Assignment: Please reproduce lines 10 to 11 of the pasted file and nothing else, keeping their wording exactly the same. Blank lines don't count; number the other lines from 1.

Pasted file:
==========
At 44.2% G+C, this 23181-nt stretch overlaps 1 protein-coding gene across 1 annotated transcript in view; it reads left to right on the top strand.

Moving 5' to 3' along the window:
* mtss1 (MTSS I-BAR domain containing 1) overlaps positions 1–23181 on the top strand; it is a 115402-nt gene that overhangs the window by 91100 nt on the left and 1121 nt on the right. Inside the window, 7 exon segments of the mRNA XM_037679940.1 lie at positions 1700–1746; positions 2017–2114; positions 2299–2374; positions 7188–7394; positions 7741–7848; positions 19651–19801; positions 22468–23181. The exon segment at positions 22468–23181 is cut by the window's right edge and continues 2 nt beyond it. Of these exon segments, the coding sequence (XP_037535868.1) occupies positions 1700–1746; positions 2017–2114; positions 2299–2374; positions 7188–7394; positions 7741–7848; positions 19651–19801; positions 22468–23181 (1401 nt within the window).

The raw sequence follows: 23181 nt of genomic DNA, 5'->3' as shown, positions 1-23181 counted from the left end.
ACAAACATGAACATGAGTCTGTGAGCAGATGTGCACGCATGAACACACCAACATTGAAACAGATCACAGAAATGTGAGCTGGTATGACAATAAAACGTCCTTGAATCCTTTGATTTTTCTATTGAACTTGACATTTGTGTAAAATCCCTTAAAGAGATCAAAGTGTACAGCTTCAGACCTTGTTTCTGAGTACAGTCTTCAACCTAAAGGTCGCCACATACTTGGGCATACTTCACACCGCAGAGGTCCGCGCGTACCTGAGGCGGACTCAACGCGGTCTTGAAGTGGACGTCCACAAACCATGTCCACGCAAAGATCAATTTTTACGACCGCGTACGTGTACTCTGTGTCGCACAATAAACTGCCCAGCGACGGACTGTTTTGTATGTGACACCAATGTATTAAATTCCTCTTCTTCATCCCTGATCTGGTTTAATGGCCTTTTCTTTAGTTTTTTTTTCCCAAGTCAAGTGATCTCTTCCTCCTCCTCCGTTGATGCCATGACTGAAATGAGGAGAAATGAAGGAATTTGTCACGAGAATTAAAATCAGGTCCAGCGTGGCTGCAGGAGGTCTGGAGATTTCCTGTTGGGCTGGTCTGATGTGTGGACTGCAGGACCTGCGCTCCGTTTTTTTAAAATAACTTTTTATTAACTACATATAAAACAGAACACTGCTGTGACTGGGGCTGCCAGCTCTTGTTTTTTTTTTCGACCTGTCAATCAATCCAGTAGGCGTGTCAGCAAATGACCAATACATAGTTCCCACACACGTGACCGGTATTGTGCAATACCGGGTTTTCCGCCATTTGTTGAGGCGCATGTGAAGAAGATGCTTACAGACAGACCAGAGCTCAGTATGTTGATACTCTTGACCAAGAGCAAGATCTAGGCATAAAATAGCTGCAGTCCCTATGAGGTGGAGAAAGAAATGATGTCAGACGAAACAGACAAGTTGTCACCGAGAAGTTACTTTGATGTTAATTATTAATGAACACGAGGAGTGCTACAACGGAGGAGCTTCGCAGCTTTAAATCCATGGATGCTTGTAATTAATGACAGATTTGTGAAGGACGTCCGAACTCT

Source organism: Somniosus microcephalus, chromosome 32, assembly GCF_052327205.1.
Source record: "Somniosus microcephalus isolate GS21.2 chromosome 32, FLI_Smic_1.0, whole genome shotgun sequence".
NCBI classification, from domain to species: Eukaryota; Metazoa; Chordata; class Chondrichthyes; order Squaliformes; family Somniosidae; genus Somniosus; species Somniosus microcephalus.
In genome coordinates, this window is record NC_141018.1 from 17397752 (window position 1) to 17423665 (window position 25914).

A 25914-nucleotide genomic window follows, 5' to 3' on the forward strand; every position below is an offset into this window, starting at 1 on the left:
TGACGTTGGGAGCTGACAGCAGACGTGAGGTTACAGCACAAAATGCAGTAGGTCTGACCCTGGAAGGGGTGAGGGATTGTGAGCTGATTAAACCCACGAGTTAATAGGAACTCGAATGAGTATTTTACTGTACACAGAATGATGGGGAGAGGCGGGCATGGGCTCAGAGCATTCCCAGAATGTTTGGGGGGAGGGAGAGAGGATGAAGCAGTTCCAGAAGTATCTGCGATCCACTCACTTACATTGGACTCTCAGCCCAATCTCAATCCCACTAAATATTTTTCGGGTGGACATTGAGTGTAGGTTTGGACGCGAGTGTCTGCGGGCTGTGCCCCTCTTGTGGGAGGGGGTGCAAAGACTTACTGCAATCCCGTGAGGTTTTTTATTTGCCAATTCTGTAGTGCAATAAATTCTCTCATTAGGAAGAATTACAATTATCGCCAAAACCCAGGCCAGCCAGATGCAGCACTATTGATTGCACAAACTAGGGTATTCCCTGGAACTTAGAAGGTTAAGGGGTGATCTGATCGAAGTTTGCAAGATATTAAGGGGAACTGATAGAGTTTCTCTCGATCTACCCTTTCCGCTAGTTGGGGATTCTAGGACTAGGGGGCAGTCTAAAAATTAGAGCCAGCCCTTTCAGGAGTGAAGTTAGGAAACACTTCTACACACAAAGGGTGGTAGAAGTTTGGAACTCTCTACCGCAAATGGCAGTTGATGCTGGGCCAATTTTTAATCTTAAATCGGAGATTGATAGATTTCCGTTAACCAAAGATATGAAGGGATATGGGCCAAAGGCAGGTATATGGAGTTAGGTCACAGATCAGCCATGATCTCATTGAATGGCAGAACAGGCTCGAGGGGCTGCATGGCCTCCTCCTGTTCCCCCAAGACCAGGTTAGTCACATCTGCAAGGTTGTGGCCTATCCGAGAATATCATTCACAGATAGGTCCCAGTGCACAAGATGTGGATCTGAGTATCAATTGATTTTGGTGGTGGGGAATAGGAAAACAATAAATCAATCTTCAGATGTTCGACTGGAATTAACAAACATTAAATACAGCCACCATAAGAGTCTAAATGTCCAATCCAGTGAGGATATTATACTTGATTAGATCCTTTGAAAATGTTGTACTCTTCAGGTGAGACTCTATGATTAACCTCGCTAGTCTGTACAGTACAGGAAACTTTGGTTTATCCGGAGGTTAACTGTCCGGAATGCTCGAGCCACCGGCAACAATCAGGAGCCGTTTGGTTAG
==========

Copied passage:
A 25914-nucleotide genomic window follows, 5' to 3' on the forward strand; every position below is an offset into this window, starting at 1 on the left:
TGACGTTGGGAGCTGACAGCAGACGTGAGGTTACAGCACAAAATGCAGTAGGTCTGACCCTGGAAGGGGTGAGGGATTGTGAGCTGATTAAACCCACGAGTTAATAGGAACTCGAATGAGTATTTTACTGTACACAGAATGATGGGGAGAGGCGGGCATGGGCTCAGAGCATTCCCAGAATGTTTGGGGGGAGGGAGAGAGGATGAAGCAGTTCCAGAAGTATCTGCGATCCACTCACTTACATTGGACTCTCAGCCCAATCTCAATCCCACTAAATATTTTTCGGGTGGACATTGAGTGTAGGTTTGGACGCGAGTGTCTGCGGGCTGTGCCCCTCTTGTGGGAGGGGGTGCAAAGACTTACTGCAATCCCGTGAGGTTTTTTATTTGCCAATTCTGTAGTGCAATAAATTCTCTCATTAGGAAGAATTACAATTATCGCCAAAACCCAGGCCAGCCAGATGCAGCACTATTGATTGCACAAACTAGGGTATTCCCTGGAACTTAGAAGGTTAAGGGGTGATCTGATCGAAGTTTGCAAGATATTAAGGGGAACTGATAGAGTTTCTCTCGATCTACCCTTTCCGCTAGTTGGGGATTCTAGGACTAGGGGGCAGTCTAAAAATTAGAGCCAGCCCTTTCAGGAGTGAAGTTAGGAAACACTTCTACACACAAAGGGTGGTAGAAGTTTGGAACTCTCTACCGCAAATGGCAGTTGATGCTGGGCCAATTTTTAATCTTAAATCGGAGATTGATAGATTTCCGTTAACCAAAGATATGAAGGGATATGGGCCAAAGGCAGGTATATGGAGTTAGGTCACAGATCAGCCATGATCTCATTGAATGGCAGAACAGGCTCGAGGGGCTGCATGGCCTCCTCCTGTTCCCCCAAGACCAGGTTAGTCACATCTGCAAGGTTGTGGCCTATCCGAGAATATCATTCACAGATAGGTCCCAGTGCACAAGATGTGGATCTGAGTATCAATTGATTTTGGTGGTGGGGAATAGGAAAACAATAAATCAATCTTCAGATGTTCGACTGGAATTAACAAACATTAAATACAGCCACCATAAGAGTCTAAATGTCCAATCCAGTGAGGATATTATACTTGATTAGATCCTTTGAAAATGTTGTACTCTTCAGGTGAGACTCTATGATTAACCTCGCTAGTCTGTACAGTACAGGAAACTTTGGTTTATCCGGAGGTTAACTGTCCGGAATGCTCGAGCCACCGGCAACAATCAGGAGCCGTTTGGTTAG